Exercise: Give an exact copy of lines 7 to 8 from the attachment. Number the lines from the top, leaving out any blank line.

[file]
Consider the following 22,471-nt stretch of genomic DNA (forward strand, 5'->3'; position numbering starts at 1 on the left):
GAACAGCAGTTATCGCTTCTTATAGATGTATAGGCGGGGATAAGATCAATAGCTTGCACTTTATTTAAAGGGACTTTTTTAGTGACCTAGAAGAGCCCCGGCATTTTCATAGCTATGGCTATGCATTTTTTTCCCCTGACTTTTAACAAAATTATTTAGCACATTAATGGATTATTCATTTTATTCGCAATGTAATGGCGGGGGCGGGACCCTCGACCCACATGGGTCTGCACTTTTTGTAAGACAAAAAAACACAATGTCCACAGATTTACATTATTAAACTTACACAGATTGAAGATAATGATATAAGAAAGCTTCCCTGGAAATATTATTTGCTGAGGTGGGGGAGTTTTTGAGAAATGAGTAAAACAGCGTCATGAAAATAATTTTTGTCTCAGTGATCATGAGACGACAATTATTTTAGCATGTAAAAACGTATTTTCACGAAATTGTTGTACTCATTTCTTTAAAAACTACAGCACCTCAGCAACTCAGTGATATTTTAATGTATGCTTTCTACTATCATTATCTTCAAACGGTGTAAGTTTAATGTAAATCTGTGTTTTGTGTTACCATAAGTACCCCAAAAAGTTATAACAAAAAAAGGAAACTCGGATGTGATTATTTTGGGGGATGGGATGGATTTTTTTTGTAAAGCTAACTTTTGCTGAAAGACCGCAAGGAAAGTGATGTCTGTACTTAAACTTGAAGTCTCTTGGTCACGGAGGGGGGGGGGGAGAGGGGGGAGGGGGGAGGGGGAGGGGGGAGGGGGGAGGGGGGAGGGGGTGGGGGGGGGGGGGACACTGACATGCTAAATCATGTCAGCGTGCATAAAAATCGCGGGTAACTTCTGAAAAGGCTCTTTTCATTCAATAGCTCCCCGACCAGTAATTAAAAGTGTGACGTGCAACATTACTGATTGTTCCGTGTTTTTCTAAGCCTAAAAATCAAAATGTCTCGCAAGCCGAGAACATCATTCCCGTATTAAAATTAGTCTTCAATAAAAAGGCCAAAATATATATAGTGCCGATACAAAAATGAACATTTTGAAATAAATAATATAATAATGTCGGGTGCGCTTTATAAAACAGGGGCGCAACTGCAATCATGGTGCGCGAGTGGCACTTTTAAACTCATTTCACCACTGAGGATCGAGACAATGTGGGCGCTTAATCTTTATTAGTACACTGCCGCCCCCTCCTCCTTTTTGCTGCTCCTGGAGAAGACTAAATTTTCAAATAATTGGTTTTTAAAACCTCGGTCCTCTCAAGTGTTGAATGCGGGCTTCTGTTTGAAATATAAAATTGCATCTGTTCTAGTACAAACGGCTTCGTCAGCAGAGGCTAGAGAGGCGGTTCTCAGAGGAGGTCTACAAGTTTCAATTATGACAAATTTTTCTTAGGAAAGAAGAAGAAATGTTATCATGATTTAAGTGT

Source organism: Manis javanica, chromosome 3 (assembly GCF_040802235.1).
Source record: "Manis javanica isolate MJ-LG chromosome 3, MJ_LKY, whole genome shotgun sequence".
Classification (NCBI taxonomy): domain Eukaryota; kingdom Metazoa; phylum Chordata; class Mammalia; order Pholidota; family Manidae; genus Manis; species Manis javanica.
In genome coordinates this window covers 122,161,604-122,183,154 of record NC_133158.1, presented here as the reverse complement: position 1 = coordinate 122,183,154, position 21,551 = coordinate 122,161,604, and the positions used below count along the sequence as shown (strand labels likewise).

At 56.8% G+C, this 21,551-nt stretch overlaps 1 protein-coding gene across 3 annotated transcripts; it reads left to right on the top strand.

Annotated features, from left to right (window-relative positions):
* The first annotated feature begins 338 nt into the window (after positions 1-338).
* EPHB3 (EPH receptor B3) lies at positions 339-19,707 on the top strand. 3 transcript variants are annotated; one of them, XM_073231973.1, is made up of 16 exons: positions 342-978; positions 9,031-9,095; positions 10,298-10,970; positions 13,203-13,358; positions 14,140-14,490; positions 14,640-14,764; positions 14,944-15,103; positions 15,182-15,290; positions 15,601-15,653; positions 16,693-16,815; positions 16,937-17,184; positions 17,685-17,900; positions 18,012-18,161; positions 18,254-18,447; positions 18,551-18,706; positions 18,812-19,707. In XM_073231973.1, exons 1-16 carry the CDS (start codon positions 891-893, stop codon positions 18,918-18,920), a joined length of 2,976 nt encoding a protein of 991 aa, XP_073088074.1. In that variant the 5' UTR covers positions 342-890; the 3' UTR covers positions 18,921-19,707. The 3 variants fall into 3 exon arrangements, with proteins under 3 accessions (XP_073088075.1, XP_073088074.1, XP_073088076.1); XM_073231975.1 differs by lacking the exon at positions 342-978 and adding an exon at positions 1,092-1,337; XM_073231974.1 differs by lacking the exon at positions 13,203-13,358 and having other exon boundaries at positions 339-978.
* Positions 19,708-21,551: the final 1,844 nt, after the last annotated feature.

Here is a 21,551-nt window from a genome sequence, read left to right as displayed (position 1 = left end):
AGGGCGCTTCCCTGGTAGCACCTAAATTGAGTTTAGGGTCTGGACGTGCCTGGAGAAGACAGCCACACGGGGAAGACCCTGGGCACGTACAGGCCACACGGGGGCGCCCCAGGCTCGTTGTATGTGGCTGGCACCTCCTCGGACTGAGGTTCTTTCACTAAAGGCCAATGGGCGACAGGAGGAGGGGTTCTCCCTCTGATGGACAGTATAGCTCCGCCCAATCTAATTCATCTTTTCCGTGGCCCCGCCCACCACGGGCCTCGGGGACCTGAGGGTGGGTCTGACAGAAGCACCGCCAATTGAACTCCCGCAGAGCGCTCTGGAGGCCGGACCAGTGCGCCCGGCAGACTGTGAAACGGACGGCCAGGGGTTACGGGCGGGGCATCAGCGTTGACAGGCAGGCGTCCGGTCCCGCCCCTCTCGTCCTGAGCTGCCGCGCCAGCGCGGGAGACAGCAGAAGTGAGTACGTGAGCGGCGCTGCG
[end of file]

At 56.8% G+C, this 21,551-nt stretch overlaps 1 protein-coding gene across 3 annotated transcripts; it reads left to right on the top strand.

Annotated features, from left to right (window-relative positions):